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The Wednesday Market Minute

  • Global stocks slide as China ramps up trade tensions with the US, with media outlets warning of a ban on the export of tech-sensitive rare earth elements.
  • Fixed income markets continue to rally in the safe-haven trading, taking benchmark 10-year yields to a September 2017 low of 2.24% as nearly $13 trillion in global bonds are now in negative yield territory.
  • European stocks slide as tech, autos and basic resources retreat amid trade war concerns, while banks slide on the escalating budget spat between Brussels and Rome. 
  • Wall Street futures suggest another day in the red for U.S. stocks ahead of Redbook retail sales data at 8:55 am Eastern time and earnings from Capri Holdings and PVH.

Market Snapshot

Global stocks traded lower Wednesday, while investors continued to plow cash into fixed income markets around the world, as China hit back at the U.S. in their increasingly damaging trade war.

The tech sector remains the focal point of the months-long spat between Washington and Beijing, and moves by lawyers representing Huawei Technologies to challenge a ban on agencies of the U.S. government from using its equipment in Federal Court Wednesday suggest China is prepared to wage a least a portion of the trade war on the very same turf.

Further pressure, in fact, was threatened in the form of two strongly-worded editorials in state-controlled newspapers that suggested China ban the export of so-called rare earth elements, which are seventeen crucial pieces of metals and materials used in everything from military satellites to smartphones to electric car batteries. 

"Will rare earths become a counter weapon for China to hit back against the pressure the United States has put on for no reason at all? The answer is no mystery," wrote the People's Daily, adding a tagline -- "don't say we didn't warn you" -- normally reserved for military conflict.

European chipmakers with links to the smartphone supply chain, including Apple Inc. (AAPL) - Get Apple Inc. Report supplies Dialog Semiconductor (DLGNF) and AMS AG (AMSSY) , were notably lower by mid-day in Europe, falling 2.5% and 4.2% respectively, while larger semiconductor stocks such as ASML (ASML) - Get ASML Holding N.V. Report and STMicroelectronics (STM) - Get STMicroelectronics N.V. Report were seen 1.8% and 2% lower in Amsterdam and Milan.

Apple shares were marked 1.2% lower in pre-market trading in New York, indicating an opening bell price of $176.00 each, while chipmakers Micron Technologies (MU) - Get Micron Technology Inc. Report and Nvidia Corp. (NVDA) - Get NVIDIA Corporation Report and Advanced Micro Devices (AMD) - Get Advanced Micro Devices Inc. Report were seen 1.7% and 1.3% and 1.1% lower respectively

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With investors already unsettled by a string of data suggesting slowing U.S. growth, and further spooked by political developments in Europe that could set up another clash over taxes, spending and borrowing between Rome and Brussels, hints of a China escalation held down equity markets in Asia and Europe and pulled Wall Street futures back into the red.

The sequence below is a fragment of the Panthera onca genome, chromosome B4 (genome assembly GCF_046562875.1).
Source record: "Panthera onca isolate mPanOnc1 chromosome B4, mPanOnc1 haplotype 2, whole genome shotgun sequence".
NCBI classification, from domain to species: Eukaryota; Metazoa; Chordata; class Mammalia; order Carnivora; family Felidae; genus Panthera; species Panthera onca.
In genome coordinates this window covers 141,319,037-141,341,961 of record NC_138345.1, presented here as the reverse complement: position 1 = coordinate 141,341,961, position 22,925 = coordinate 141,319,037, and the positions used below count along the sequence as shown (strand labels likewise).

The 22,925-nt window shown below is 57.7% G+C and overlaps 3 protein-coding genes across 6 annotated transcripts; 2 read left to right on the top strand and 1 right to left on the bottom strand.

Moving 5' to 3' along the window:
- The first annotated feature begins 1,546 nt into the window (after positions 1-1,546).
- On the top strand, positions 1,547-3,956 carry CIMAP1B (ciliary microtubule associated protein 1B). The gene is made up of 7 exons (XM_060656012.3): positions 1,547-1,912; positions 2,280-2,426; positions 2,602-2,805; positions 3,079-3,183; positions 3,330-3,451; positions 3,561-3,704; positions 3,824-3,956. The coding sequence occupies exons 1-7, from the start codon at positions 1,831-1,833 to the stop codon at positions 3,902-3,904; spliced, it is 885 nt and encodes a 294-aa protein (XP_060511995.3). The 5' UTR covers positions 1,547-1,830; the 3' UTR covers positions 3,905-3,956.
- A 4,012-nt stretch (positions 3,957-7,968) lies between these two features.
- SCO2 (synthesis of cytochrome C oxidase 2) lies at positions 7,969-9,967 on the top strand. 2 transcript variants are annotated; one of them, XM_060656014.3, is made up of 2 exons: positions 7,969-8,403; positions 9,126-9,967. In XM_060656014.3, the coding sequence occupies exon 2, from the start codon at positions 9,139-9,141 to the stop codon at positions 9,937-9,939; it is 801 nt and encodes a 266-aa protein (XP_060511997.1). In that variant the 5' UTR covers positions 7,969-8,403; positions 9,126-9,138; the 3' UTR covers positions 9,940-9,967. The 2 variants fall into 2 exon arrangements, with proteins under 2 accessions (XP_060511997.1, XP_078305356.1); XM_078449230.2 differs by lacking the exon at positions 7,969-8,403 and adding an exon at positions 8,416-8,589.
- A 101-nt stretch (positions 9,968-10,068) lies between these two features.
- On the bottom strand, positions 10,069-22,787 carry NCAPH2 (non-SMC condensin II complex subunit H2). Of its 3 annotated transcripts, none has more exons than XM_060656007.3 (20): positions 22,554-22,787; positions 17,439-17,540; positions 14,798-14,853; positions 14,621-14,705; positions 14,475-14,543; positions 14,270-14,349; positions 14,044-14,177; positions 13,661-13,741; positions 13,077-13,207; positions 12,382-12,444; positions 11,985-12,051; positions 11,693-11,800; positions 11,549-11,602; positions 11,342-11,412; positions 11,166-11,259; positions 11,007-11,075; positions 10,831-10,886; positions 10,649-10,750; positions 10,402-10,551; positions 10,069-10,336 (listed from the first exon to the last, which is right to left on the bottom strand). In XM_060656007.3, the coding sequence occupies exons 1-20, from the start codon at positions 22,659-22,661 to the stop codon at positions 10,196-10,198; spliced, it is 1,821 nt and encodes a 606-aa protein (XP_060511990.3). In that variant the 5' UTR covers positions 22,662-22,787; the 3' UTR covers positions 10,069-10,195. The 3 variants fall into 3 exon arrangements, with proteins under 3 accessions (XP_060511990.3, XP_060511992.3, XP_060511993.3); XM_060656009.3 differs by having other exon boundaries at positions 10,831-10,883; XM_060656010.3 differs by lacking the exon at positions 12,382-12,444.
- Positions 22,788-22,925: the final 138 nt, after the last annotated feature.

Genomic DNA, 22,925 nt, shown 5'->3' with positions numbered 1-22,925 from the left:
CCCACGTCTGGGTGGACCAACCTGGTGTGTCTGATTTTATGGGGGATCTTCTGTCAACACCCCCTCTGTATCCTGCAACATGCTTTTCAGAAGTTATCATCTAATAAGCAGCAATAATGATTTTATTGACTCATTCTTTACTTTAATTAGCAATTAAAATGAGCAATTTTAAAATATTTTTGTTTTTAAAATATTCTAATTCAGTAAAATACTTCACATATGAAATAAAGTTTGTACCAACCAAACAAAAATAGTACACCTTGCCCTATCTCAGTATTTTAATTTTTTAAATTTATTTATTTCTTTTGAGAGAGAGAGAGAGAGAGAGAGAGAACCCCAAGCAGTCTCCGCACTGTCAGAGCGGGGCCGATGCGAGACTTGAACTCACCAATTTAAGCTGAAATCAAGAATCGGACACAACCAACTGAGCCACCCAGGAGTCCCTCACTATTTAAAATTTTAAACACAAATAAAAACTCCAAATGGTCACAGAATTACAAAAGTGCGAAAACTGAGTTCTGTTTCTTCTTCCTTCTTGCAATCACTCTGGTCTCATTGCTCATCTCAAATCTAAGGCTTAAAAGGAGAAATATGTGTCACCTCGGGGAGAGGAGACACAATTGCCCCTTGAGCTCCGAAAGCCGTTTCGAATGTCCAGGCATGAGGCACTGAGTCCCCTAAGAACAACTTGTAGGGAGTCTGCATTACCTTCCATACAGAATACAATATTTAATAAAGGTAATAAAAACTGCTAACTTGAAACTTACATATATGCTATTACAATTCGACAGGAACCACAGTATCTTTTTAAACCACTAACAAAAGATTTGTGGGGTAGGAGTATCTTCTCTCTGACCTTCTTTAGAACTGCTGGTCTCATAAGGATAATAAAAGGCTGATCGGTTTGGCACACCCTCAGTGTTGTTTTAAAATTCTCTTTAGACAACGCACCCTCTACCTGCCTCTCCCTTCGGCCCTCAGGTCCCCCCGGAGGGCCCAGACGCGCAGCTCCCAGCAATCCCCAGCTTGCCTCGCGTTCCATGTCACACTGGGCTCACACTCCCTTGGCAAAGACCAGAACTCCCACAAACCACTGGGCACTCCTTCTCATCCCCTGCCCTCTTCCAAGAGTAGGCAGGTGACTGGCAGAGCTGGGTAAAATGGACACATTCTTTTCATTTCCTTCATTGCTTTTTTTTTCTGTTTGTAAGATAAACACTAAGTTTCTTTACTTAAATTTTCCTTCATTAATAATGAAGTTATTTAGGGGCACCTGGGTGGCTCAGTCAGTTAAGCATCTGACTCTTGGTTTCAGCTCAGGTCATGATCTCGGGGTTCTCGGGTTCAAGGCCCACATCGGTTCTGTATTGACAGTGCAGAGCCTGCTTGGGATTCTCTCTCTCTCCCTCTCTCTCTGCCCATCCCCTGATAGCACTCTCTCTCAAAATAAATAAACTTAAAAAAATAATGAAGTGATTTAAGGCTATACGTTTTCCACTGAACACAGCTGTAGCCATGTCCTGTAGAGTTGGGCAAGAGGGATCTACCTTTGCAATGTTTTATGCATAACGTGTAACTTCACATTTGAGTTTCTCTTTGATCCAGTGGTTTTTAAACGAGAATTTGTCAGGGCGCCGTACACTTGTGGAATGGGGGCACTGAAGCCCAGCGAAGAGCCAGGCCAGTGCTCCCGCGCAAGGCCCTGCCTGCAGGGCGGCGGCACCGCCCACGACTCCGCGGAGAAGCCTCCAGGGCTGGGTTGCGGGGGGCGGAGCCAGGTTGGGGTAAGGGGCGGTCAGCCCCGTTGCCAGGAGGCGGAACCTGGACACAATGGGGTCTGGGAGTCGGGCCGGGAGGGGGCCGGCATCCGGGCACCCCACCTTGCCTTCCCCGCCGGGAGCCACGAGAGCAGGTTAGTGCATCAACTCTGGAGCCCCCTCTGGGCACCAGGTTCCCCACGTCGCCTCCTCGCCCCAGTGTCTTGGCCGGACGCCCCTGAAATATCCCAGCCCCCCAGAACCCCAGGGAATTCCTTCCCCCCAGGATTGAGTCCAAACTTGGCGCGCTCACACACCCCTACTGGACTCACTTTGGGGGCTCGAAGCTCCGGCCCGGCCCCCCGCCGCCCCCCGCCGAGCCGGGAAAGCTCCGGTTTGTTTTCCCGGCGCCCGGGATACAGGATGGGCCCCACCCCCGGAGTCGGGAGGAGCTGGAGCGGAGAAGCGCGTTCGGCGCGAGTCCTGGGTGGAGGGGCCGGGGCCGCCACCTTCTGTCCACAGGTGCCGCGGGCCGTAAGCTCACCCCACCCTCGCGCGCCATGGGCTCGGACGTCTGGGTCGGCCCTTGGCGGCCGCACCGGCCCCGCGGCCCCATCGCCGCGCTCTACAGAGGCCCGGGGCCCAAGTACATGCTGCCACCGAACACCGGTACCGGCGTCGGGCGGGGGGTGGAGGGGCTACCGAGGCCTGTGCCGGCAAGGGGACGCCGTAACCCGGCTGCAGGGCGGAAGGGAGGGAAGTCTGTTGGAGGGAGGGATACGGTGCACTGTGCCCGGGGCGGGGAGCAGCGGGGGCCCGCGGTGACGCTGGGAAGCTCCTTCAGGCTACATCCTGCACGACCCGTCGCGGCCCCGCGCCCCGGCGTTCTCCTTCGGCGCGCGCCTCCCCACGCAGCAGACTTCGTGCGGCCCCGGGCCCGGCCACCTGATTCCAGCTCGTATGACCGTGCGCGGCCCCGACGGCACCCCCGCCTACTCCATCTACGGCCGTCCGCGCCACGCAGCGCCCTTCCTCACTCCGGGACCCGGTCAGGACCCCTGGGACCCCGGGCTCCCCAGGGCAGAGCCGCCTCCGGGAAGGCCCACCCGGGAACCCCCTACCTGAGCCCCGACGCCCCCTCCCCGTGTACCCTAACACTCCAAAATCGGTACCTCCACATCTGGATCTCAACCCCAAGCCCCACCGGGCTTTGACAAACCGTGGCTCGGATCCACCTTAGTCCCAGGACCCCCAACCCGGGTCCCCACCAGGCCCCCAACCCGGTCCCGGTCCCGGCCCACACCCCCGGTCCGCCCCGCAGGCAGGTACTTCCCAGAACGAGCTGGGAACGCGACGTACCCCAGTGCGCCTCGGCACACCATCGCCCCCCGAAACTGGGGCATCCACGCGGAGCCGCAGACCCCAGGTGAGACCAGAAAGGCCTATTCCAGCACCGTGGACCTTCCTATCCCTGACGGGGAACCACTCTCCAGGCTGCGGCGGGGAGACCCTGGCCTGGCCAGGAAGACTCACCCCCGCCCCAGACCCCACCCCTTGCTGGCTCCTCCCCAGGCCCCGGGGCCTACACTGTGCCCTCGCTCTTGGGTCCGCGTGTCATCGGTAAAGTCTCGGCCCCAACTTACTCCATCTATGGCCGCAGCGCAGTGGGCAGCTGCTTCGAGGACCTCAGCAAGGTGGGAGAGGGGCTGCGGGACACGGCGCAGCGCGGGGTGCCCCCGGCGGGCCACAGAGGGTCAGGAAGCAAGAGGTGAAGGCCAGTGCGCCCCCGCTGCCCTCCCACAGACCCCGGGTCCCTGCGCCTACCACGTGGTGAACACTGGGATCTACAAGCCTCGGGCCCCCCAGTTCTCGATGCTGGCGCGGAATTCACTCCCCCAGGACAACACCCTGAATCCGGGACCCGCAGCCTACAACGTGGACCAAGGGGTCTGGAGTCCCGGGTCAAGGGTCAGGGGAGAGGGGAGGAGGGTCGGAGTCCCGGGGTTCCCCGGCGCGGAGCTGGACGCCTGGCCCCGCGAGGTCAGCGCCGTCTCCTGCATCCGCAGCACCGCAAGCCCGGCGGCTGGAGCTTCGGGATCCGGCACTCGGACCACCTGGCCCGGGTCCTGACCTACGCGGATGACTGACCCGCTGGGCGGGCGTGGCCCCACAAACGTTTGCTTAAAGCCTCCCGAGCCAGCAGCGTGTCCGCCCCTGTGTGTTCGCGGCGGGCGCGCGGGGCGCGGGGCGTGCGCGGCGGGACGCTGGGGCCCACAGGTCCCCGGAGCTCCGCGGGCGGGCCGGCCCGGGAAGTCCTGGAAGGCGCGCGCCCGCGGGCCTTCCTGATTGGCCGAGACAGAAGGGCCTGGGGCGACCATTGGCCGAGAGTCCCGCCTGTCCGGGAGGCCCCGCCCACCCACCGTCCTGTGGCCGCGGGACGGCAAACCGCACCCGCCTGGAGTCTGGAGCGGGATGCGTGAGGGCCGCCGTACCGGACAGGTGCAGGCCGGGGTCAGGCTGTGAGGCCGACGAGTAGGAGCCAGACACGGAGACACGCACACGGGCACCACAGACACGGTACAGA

Contracts tied to the Dow Jones Industrial Average suggest a 173-point opening bell decline while those linked to the S&P 500 are indicating a 20 point pullback for the broader benchmark. 

Perhaps the more decisive moves, however, were seen in fixed income markets, where benchmark 10-year U.S. Treasury bonds yields touched a September 2017 low of 2.22% in overnight trading, pulling it 10 basis points below yields on 3-month Treasury bills, the most significant 'inversion' of the yield curve since 2007.

Japanese 10-year government bonds also rallied in the safe-haven trading, falling to a September 2016 low of -0.1%, while German bunds were seen at 0.16%, moves that now have nearly $13 trillion worth of global bonds trading with a negative yield.

European stocks were notably weaker by late-morning trading in Frankfurt, with the Stoxx 600 sliding 1.4% as bank, auto and basic resource stocks lead the decliners. 

Bank stocks are been suffering for much of the past few sessions, particularly in Italy, as the government continues to push for a relaxation of EU budget rules amid threats of a €3 fine from Brussels for breaching the region's Growth and Stability Pact, which places limits on annual borrowing.

Banks are also finding it difficult to generate profits in a market where short-term yields are sharply lower than longer-term ones, and with inflation failing to consistently meet the European Central Bank's price stability target of 'just below 2%', bets are starting to increase in near-term easing in the final months of President Mario Draghi's seven-year tenure.

In fact, the ECB laid out a series of downside risks to both the Eurozone and world economies, highlighting the trade war impact on growth and inflation in its semi-annual Financial Stability Report.

"Challenges to financial stability increase amid downside risks to the economic outlook," the ECB said. "Should downside risks to growth materialise, financing costs for vulnerable sovereigns are likely to increase which may unearth debt sustainability concerns."

Global oil prices backed off in overnight trading, as well, with investors now eyeing U.S. crude stockpile data over the next two days alongside any hits from OPEC members as to how they expect to proceed with production cuts -- which, along with Russia, are taking 1.2 million barrels from the market each day - when the cartel meets late next month in Vienna.

Brent crude contracts for July delivery were marked $1.7 lower from from their Tuesday close to change hands at $68.42 per barrel while WTI contracts for the same month were seen $1.55 cents lower at $57.59 per barrel.